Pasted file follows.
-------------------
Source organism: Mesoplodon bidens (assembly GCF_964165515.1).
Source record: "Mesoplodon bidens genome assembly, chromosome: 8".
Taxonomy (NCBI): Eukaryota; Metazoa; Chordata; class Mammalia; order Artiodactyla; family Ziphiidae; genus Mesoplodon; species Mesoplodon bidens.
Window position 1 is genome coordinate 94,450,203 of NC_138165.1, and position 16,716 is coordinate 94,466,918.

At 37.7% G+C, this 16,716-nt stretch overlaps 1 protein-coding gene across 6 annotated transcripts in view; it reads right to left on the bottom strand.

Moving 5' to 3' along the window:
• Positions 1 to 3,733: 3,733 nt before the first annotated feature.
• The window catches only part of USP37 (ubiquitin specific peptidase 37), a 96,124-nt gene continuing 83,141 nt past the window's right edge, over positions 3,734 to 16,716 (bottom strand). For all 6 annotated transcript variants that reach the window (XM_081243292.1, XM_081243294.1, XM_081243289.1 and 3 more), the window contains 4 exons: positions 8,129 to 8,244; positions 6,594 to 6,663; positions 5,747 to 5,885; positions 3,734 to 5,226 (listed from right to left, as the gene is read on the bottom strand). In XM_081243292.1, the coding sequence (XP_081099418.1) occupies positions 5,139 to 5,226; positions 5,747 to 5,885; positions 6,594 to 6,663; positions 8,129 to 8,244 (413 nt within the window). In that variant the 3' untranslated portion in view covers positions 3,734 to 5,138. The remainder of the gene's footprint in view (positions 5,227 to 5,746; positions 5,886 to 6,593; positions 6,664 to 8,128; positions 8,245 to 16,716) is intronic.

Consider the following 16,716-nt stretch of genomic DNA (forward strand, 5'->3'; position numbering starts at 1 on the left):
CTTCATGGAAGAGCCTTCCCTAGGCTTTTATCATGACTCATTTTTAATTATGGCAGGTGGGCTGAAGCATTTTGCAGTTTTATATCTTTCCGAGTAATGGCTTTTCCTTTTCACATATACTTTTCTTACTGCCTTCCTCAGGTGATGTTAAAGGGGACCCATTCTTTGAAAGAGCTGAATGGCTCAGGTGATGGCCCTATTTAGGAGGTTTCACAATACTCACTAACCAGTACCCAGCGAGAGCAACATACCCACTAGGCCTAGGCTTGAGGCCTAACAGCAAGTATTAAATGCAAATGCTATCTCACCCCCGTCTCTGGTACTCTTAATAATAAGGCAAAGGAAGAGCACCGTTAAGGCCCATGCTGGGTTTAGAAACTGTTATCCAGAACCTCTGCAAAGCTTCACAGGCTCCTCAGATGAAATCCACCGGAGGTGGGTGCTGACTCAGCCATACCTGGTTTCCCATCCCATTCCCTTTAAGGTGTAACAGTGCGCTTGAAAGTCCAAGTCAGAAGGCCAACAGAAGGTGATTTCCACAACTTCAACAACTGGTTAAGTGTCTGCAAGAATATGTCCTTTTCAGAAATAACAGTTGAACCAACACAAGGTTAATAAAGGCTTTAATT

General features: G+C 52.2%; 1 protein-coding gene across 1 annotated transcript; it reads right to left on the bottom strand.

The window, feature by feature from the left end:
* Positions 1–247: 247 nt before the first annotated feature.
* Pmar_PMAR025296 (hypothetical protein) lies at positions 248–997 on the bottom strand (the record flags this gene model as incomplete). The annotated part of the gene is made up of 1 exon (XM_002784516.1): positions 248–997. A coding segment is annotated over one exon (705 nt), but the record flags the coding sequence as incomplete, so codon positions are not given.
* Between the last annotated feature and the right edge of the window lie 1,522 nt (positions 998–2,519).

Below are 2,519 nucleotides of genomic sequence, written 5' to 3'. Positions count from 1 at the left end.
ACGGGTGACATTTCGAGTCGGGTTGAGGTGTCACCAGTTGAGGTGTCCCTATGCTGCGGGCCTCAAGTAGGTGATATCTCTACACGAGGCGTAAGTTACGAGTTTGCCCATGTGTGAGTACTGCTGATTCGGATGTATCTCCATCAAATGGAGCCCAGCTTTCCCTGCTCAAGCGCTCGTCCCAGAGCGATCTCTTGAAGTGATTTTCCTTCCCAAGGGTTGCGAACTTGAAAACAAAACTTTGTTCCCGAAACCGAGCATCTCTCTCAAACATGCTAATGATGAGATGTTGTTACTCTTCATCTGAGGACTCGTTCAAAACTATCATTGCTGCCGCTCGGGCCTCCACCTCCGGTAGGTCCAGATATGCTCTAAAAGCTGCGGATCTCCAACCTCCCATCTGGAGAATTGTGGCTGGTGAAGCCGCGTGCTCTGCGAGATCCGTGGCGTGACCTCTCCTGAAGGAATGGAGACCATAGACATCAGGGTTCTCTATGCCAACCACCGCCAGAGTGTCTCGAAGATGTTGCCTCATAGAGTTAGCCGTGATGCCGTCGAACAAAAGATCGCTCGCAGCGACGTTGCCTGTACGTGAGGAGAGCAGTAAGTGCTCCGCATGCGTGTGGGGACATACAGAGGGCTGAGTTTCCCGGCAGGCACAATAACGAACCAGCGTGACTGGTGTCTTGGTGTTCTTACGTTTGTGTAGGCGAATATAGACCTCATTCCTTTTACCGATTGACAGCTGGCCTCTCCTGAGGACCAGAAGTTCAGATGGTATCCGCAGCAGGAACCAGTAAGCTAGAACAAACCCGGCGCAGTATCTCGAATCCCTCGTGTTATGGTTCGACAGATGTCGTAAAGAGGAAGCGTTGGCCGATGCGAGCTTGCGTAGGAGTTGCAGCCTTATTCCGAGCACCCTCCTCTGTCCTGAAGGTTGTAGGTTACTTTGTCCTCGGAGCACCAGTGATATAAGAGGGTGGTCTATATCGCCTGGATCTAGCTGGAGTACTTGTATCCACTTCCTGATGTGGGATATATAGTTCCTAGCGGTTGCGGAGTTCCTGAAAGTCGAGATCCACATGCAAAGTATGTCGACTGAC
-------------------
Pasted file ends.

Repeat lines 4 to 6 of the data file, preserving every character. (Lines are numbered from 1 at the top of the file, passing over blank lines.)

Window position 1 is genome coordinate 94,450,203 of NC_138165.1, and position 16,716 is coordinate 94,466,918.

At 37.7% G+C, this 16,716-nt stretch overlaps 1 protein-coding gene across 6 annotated transcripts in view; it reads right to left on the bottom strand.

Moving 5' to 3' along the window: